as gas prices have risen, i'm surprised we haven't heard more about old-fashioned theft-by-siphon. gas has been stolen by siphoning for about as long as we've had automobiles. in fact, the first locking gas cap appeared in 1932, motivated by a rash of pre-SUV depression-era drivers.
i'd guess that siphoning from individuals is much less likely to result in arrest than driving off from a gas station, but thieves have opted for the latter approach in recent years. aside from numerous stories about a nevada murder of would-be siphoners, a search of google news yielded only scattered references to gas theft (e.g, in florida, minnesota, oregon). while capable (and armed) guardianship may be a factor, i'll hypothesize that the absence of mass gas thefts can be explained by a combination of target hardening and teenagers' lack of technical skills.
with regard to technical skills, gas has been so cheap and plentiful for the last twenty-five years that illegal siphoning has become something of a lost art among the american teens and twenty-somethings most likely to commit theft. this generation also likely knows less about car repair and maintenance, as today's vehicles require far less repair and maintenance than, say, the mid-seventies energy crisis. i'd suspect that the kids have done less legitimated siphoning (e.g., between lawn mowers and cars) as well, but this might be overgeneralizing based upon a small sample of yardwork-resistant kids i know.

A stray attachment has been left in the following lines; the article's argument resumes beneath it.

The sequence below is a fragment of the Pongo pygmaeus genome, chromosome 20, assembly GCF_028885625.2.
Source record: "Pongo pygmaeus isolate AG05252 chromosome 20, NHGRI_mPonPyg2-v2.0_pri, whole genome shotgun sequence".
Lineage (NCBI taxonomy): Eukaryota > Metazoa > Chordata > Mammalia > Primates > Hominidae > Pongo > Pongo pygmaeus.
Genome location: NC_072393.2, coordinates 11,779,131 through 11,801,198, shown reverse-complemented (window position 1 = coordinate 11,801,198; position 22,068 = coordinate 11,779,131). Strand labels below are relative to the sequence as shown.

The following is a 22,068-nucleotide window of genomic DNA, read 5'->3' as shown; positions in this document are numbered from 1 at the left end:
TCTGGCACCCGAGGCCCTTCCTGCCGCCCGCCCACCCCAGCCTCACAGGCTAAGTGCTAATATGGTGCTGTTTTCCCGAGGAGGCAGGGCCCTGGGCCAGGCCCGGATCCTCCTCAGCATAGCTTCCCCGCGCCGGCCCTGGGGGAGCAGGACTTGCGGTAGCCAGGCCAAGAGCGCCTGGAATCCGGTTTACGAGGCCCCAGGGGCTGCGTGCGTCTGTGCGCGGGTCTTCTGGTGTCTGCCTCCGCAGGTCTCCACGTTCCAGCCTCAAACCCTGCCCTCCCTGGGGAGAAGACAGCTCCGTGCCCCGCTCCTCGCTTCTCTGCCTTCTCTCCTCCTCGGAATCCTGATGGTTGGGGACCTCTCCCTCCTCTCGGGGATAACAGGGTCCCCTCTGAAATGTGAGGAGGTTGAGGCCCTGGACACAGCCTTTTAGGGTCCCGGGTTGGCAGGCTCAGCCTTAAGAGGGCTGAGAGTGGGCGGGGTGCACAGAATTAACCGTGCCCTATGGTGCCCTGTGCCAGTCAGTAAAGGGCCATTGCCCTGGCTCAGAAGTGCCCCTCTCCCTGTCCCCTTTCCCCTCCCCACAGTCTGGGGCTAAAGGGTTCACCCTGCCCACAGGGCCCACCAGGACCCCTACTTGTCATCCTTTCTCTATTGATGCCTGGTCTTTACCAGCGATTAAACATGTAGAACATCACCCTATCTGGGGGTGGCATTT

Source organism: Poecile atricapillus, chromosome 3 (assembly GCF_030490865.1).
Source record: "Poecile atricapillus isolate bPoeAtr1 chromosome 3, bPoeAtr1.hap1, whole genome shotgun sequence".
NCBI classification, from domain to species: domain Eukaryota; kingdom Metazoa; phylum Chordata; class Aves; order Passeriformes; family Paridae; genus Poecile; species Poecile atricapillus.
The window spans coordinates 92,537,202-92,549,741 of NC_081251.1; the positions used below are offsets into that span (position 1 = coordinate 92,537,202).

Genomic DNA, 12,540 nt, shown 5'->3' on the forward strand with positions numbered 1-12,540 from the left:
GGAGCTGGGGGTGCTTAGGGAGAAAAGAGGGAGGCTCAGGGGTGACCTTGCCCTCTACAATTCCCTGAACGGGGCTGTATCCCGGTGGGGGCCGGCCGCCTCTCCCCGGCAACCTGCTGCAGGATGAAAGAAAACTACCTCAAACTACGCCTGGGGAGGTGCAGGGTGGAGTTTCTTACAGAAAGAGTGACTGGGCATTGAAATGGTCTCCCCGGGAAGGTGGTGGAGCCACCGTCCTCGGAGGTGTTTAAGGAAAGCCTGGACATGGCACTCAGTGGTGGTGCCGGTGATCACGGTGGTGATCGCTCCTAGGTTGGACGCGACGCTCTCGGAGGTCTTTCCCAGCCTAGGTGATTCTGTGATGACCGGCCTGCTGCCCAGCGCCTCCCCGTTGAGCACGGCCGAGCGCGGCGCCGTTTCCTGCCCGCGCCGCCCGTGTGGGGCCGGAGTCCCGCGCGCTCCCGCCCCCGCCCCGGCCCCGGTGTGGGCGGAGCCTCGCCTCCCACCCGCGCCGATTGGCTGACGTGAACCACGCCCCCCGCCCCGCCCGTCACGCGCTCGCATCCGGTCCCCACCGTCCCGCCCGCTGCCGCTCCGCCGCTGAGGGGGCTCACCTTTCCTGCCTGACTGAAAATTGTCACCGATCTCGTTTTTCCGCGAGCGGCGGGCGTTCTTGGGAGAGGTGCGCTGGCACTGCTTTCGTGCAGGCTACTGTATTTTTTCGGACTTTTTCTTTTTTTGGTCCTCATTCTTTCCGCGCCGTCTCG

target hardening is probably the bigger factor. newer vehicles employ devices that thwart siphoning, such that one can no longer simply stick a hose into tank A, prime it, and transfer the gas into tank B. fuel check valves, designed to stop leaks and explosions when vehicles roll over, complicate life for siphoners. moreover, now that many tanks are made of plastic rather than rust, crooks are less likely to immolate themselves piercing and draining the tanks or cutting the fuel lines.
still, it isn't difficult to find many old cars or trucks with enormous and unguarded gas tanks. once more of these stories make the news, the kids will likely catch on and employ jackrabbit pumps and other labor-saving devices. in response or anticipation of this, drivers of older vehicles will purchase locking gas caps, as my father did for the family maverick back in the 1970s. national statistics are tough to come by, but i'd bet that we'll be hearing much more about gas theft by this time next year, if not by the end of the summer.